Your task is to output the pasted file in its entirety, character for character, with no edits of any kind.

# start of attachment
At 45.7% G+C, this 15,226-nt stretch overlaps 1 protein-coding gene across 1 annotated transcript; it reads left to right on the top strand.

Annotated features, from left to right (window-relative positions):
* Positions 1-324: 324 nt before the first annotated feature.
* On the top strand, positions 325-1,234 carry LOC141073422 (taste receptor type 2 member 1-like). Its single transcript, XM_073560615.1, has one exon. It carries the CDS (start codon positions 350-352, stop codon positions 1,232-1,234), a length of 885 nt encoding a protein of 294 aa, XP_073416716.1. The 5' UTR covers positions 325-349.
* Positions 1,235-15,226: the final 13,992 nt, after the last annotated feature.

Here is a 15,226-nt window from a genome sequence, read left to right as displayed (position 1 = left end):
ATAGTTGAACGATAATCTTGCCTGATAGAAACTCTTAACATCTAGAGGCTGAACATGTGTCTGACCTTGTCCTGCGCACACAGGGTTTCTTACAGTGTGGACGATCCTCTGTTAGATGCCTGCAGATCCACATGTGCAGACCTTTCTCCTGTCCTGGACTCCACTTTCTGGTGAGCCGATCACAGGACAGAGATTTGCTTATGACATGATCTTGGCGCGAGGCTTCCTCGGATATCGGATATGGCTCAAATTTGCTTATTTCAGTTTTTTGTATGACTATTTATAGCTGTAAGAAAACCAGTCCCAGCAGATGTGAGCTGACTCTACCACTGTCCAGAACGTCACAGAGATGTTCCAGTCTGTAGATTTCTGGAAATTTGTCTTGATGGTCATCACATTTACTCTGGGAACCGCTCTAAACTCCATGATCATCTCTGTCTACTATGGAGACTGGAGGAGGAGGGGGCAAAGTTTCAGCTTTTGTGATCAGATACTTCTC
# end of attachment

At 45.7% G+C, this 15,226-nt stretch overlaps 1 protein-coding gene across 1 annotated transcript; it reads left to right on the top strand.

Annotated features, from left to right (window-relative positions):
* Positions 1-324: 324 nt before the first annotated feature.
* On the top strand, positions 325-1,234 carry LOC141073422 (taste receptor type 2 member 1-like). Its single transcript, XM_073560615.1, has one exon. It carries the CDS (start codon positions 350-352, stop codon positions 1,232-1,234), a length of 885 nt encoding a protein of 294 aa, XP_073416716.1. The 5' UTR covers positions 325-349.
* Positions 1,235-15,226: the final 13,992 nt, after the last annotated feature.

Here is a 15,226-nt window from a genome sequence, read left to right as displayed (position 1 = left end):
ATAGTTGAACGATAATCTTGCCTGATAGAAACTCTTAACATCTAGAGGCTGAACATGTGTCTGACCTTGTCCTGCGCACACAGGGTTTCTTACAGTGTGGACGATCCTCTGTTAGATGCCTGCAGATCCACATGTGCAGACCTTTCTCCTGTCCTGGACTCCACTTTCTGGTGAGCCGATCACAGGACAGAGATTTGCTTATGACATGATCTTGGCGCGAGGCTTCCTCGGATATCGGATATGGCTCAAATTTGCTTATTTCAGTTTTTTGTATGACTATTTATAGCTGTAAGAAAACCAGTCCCAGCAGATGTGAGCTGACTCTACCACTGTCCAGAACGTCACAGAGATGTTCCAGTCTGTAGATTTCTGGAAATTTGTCTTGATGGTCATCACATTTACTCTGGGAACCGCTCTAAACTCCATGATCATCTCTGTCTACTATGGAGACTGGAGGAGGAGGGGGCAAAGTTTCAGCTTTTGTGATCAGATACTTCTC